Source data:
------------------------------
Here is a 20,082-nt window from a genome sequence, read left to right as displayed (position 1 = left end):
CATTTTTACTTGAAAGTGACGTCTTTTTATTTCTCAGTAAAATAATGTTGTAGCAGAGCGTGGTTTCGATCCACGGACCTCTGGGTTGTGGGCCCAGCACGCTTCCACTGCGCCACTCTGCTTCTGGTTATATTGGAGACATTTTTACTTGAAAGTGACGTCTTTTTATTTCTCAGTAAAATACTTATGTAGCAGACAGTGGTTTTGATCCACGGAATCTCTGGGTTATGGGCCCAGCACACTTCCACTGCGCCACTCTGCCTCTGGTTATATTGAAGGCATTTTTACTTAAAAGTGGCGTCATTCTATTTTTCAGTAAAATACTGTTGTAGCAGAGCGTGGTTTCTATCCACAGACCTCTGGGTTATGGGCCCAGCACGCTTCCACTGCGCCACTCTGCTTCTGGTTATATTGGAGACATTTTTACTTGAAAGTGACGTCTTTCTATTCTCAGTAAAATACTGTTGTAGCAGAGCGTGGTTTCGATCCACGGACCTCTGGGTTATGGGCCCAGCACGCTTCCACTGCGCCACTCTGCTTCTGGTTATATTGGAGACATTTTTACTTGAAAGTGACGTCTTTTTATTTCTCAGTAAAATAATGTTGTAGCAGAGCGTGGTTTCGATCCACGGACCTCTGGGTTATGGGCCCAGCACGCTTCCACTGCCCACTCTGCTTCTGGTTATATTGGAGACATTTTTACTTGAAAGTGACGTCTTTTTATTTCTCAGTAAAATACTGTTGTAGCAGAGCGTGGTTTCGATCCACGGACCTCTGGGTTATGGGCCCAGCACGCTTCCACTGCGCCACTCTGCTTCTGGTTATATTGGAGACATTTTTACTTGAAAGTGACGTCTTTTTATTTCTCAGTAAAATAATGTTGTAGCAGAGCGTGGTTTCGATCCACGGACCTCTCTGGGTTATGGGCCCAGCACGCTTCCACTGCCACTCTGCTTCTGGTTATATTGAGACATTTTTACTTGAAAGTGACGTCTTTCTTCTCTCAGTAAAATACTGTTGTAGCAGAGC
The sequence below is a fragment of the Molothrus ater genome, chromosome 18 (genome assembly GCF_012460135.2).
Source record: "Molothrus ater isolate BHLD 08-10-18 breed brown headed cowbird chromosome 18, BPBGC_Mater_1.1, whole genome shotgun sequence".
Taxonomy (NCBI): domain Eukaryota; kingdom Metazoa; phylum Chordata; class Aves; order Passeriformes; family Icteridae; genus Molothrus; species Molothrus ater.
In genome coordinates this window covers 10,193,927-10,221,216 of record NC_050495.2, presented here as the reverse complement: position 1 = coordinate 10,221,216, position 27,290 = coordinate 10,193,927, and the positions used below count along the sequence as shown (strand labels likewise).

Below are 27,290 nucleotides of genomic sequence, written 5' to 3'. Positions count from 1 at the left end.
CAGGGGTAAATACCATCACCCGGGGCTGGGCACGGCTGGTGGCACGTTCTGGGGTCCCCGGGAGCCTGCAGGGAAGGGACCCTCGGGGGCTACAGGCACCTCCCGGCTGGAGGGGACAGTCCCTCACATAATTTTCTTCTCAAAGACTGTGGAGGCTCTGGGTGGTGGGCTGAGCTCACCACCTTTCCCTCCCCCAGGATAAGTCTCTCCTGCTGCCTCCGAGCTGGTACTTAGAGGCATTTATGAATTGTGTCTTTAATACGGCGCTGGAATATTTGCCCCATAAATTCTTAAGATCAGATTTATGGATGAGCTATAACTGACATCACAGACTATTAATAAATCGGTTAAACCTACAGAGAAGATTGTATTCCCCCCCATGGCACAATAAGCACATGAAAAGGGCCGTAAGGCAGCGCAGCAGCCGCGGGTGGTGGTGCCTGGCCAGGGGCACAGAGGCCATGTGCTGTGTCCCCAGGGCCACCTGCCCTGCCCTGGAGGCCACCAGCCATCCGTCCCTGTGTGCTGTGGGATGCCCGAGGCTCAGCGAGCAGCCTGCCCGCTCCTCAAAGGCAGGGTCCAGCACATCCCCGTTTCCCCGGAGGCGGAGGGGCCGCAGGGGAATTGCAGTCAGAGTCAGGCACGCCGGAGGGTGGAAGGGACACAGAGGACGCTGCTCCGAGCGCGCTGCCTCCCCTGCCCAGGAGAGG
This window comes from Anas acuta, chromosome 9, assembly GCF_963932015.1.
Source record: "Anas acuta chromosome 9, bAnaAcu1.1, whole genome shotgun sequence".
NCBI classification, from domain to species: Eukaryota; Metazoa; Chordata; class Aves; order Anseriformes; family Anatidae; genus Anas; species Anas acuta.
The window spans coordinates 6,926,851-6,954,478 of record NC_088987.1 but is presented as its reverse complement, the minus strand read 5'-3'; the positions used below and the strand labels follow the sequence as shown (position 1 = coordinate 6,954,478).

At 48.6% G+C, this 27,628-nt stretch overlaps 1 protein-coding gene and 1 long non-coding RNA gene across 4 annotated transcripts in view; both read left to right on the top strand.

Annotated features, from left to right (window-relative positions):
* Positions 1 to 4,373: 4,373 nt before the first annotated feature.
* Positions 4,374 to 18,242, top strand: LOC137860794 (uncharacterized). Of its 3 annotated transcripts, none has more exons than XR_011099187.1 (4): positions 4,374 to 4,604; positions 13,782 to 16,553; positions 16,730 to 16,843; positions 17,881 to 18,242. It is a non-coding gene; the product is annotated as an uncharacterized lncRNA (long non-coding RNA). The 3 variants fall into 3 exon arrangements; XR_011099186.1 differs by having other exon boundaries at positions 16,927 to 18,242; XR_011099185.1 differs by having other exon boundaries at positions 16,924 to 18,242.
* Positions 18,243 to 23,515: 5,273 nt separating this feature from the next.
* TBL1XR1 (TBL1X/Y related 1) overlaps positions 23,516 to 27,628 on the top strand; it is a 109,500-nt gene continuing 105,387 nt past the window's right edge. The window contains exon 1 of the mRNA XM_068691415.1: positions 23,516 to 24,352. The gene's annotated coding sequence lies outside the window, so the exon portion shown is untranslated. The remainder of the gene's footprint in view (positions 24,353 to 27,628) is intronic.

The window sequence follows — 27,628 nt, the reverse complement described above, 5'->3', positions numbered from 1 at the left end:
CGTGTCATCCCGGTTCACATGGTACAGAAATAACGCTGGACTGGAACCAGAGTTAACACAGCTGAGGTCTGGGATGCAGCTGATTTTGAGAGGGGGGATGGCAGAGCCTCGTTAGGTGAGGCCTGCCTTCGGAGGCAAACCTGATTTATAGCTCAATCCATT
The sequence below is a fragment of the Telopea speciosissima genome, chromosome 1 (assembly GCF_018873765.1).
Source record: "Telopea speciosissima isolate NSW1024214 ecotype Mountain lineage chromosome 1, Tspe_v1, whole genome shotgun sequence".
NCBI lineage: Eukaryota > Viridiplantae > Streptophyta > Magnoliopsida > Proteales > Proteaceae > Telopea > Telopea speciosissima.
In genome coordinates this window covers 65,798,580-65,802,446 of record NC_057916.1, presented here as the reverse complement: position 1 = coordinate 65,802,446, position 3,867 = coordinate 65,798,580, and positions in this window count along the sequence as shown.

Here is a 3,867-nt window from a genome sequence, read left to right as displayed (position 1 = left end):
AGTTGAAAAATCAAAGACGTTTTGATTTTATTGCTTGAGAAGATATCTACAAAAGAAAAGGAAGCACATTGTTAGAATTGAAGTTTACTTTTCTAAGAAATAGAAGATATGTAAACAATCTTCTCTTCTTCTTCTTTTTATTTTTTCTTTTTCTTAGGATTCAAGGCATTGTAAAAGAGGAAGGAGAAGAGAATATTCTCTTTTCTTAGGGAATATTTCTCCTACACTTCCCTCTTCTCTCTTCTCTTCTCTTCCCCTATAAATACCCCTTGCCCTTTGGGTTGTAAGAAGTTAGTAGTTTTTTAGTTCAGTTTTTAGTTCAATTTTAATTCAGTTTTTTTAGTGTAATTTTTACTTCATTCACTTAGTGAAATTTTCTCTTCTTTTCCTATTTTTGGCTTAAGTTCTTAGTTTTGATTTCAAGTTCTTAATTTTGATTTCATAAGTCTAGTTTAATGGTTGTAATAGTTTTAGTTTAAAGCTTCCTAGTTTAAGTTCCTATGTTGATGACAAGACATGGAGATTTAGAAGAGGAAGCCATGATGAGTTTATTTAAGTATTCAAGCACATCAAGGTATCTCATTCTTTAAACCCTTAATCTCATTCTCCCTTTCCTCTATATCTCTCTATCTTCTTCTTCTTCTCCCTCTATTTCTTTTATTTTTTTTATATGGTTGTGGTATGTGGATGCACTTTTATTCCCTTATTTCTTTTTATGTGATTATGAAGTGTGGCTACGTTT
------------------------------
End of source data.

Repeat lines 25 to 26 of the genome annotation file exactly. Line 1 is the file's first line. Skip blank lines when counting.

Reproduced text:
Here is a 3,867-nt window from a genome sequence, read left to right as displayed (position 1 = left end):
AGTTGAAAAATCAAAGACGTTTTGATTTTATTGCTTGAGAAGATATCTACAAAAGAAAAGGAAGCACATTGTTAGAATTGAAGTTTACTTTTCTAAGAAATAGAAGATATGTAAACAATCTTCTCTTCTTCTTCTTTTTATTTTTTCTTTTTCTTAGGATTCAAGGCATTGTAAAAGAGGAAGGAGAAGAGAATATTCTCTTTTCTTAGGGAATATTTCTCCTACACTTCCCTCTTCTCTCTTCTCTTCTCTTCCCCTATAAATACCCCTTGCCCTTTGGGTTGTAAGAAGTTAGTAGTTTTTTAGTTCAGTTTTTAGTTCAATTTTAATTCAGTTTTTTTAGTGTAATTTTTACTTCATTCACTTAGTGAAATTTTCTCTTCTTTTCCTATTTTTGGCTTAAGTTCTTAGTTTTGATTTCAAGTTCTTAATTTTGATTTCATAAGTCTAGTTTAATGGTTGTAATAGTTTTAGTTTAAAGCTTCCTAGTTTAAGTTCCTATGTTGATGACAAGACATGGAGATTTAGAAGAGGAAGCCATGATGAGTTTATTTAAGTATTCAAGCACATCAAGGTATCTCATTCTTTAAACCCTTAATCTCATTCTCCCTTTCCTCTATATCTCTCTATCTTCTTCTTCTTCTCCCTCTATTTCTTTTATTTTTTTTATATGGTTGTGGTATGTGGATGCACTTTTATTCCCTTATTTCTTTTTATGTGATTATGAAGTGTGGCTACGTTT